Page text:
For me, spinach will only be a winter crop from now on. It bolts in spring with lengthening days, so by the time it can be seeded, it’s almost time to bolt. Seeding in late August ensures a crop all winter. While spinach grows well outside in our winters, my small greenhouse has produced Samish (WCS) spinach that almost gleams – green perfection.


Beans were started May 6 in vermiculite.  To save space and have a longer harvest time, I grow only pole beans. Fortex (WCS) is the tastiest bean of all, in my opinion, and I grew this in a large, deep pot with tall cedar stakes for support.  Harvest was good, but not great. Next year I’ll use a raised bed. Purple Peacock (WCS), grown in one of the lasagna beds, produced copiously.  The purple pods grow rapidly once they start, and usually got ahead of me, becoming larger than I like. More vigilance required next year!


Were grown in large cedar planters in the greenhouse this year, but next year I will have some outside as well, to keep the season going longer.  Favourites are Sweet Success (WCS) and Lemon Cucumber (WCS). Watered and fed well, given support to climb, these were total success crops.


I grew one plant for my family of two.  Partenon doesn’t need pollination, so every flower produced fruit; just enough. Seeds from William Dam Seeds; don’t worry, I’ll get enough next year to start plants for sale at the nursery!.  (Sue agrees, one plant is all you need!!)


Since I have a small garden with limited sun, I grow potatoes in huge containers, layering good compost with soil and straw.  I lapsed a bit with the watering, but will do better next year (really). Banana and French Fingerling, both small gourmet types, do well for me.


I started several varieties from seed indoors on March 21, then moved up to 4” pots in greenhouse on May 11. They should have gone into these larger pots sooner, but the weather was cold.  Principe Borghese (good for roasting) and Graham’s Goodkeeper (good for longer term storage, ripening over the fall) are old favourites of mine, both from Seeds of Victoria.  This year they didn’t produce as many tomatoes as I’d like, but they were grown in a bed that needs more amendments. I’ll layer some good organics such as manure, straw, compost, seaweed and leaves onto this bed to overwinter.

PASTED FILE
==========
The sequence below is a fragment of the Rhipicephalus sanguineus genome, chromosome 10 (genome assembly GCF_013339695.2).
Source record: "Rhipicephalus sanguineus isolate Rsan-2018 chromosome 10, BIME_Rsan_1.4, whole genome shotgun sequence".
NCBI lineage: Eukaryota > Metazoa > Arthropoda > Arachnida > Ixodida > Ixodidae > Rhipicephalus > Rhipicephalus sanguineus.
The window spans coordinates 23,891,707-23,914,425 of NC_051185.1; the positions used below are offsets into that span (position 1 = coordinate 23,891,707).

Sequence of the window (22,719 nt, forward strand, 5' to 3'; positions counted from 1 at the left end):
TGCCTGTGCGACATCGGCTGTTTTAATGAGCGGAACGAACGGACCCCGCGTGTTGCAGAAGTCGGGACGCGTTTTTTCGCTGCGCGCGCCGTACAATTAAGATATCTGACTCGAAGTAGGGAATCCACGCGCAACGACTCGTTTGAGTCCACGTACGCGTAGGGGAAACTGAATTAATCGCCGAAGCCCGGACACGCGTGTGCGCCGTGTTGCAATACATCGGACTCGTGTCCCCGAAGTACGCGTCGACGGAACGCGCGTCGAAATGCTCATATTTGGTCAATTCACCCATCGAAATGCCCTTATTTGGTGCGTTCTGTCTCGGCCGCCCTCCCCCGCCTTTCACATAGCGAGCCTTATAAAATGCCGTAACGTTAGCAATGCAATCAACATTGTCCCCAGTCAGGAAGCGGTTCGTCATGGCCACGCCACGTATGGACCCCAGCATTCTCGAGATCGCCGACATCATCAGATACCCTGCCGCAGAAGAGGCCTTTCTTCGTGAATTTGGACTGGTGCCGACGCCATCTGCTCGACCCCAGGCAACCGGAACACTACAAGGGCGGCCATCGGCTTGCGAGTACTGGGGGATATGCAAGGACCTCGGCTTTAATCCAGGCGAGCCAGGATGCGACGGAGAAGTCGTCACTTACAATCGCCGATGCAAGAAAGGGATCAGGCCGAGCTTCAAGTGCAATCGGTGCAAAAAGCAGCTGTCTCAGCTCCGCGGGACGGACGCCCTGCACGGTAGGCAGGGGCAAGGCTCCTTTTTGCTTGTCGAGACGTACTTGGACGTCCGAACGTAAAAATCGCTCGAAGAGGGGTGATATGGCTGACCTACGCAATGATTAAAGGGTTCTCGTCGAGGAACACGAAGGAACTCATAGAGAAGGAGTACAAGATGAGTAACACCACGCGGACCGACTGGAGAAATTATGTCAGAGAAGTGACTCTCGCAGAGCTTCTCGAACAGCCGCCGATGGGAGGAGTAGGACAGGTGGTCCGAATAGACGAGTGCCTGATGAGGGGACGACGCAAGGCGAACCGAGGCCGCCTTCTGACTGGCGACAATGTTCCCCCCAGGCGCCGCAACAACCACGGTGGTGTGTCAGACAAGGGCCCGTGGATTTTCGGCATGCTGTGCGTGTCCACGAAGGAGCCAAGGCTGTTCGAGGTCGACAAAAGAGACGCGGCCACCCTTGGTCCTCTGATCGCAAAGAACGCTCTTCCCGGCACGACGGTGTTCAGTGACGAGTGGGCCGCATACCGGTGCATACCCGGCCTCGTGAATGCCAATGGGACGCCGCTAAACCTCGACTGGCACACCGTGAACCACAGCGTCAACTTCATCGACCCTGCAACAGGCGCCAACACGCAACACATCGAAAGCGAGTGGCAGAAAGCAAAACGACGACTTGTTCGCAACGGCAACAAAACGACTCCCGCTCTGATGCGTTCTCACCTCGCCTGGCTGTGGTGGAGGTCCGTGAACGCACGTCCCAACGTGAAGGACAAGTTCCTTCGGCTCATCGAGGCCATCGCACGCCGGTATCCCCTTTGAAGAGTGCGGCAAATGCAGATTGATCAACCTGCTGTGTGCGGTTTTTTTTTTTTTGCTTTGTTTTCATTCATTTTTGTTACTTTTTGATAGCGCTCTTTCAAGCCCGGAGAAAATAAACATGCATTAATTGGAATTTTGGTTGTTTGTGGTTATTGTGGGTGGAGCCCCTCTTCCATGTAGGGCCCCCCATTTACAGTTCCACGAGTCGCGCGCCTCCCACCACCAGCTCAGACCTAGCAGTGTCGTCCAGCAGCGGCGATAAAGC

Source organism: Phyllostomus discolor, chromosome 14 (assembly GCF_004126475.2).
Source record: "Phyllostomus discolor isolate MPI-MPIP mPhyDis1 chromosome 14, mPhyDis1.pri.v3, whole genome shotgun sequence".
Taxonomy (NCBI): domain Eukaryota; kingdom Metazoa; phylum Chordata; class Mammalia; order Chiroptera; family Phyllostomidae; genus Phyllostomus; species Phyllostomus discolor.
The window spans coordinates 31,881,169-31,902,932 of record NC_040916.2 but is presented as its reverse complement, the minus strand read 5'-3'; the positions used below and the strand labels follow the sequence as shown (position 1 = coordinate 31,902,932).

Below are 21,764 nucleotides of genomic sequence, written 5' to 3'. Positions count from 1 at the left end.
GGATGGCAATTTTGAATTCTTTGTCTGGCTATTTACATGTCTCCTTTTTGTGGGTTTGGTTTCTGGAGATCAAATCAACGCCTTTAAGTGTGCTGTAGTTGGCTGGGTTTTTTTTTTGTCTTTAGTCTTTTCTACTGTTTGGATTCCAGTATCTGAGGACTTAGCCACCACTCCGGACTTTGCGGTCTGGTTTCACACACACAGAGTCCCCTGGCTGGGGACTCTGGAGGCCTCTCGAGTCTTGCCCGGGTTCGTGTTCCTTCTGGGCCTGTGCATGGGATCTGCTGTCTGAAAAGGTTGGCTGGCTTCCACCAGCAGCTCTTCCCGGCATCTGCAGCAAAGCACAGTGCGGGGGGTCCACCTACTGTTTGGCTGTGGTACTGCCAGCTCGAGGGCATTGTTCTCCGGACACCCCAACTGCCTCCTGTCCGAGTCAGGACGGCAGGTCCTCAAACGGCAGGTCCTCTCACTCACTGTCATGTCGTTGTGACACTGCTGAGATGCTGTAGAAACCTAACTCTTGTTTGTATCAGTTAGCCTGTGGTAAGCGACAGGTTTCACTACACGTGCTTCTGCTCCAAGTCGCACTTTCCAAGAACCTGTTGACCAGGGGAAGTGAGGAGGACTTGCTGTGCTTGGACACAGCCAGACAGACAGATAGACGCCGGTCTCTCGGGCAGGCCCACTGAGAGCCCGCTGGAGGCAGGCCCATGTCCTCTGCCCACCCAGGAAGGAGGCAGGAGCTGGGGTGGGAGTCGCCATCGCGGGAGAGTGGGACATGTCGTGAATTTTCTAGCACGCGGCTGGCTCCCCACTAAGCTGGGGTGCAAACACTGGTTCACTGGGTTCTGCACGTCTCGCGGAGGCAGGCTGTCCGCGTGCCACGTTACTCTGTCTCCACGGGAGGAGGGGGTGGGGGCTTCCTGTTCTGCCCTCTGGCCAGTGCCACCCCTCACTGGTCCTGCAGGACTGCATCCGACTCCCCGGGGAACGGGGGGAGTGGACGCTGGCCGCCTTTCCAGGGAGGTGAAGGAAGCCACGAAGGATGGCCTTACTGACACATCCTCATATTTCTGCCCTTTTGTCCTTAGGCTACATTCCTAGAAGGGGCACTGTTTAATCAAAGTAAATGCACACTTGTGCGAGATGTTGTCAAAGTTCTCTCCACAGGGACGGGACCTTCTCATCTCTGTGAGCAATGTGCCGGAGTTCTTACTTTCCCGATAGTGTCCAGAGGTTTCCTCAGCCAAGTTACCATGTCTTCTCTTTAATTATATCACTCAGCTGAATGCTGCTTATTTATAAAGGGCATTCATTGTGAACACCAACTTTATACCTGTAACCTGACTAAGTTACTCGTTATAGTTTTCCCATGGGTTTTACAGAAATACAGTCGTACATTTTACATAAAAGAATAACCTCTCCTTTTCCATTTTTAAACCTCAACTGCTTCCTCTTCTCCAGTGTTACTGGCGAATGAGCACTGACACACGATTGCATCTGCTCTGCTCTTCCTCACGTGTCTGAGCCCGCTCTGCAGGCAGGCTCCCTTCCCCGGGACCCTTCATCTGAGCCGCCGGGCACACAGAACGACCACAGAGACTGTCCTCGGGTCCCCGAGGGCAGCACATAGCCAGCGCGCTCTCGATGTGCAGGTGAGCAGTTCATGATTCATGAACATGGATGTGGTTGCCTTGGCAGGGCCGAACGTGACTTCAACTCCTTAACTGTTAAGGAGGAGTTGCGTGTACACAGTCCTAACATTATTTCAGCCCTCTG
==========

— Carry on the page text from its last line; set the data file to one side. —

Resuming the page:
I trialed the mycorrhizae fungi (Myke) additive, and found no difference at all, so I won’t try that again. I also trialed the red plastic trays from WCS supposed to reflect some special light rays, but these also didn’t overwhelm me.

Sungold produced generously, as did my grafted (Mighty Mato) Black Cherry. Brian counted 225 tomatoes on his Black Cherry! I’ve been disappointed with Oregon Spring, but the Sweet 100 in the Grow Bag produced plentiful, tasty fruit. The indeterminates should have been pruned earlier to remove the suckers, I turned my back and there were 6 stems.

My best and most valuable gardening practice has been keeping good records of when and where I start various crops. There is lots of room for improvement here, but by looking back on the current year’s crop, and learning from mistakes while building on successes, next year can only get better.

Happy gardening to all!


Tristar strawberries

Berries Are The Best

Harvest in late September

Harvest in late September

For taste and pleasure, growing delicious ripe berries in your own backyard has to be the ultimate treat.   The Big Three of Berry Heaven would be strawberries, raspberries, and blueberries. There are many others of course, and aficionados of gooseberries will likely argue with my assessment, but who can argue with a juicy, red strawberry?   Read on For Practical Advice on How to Grow Berries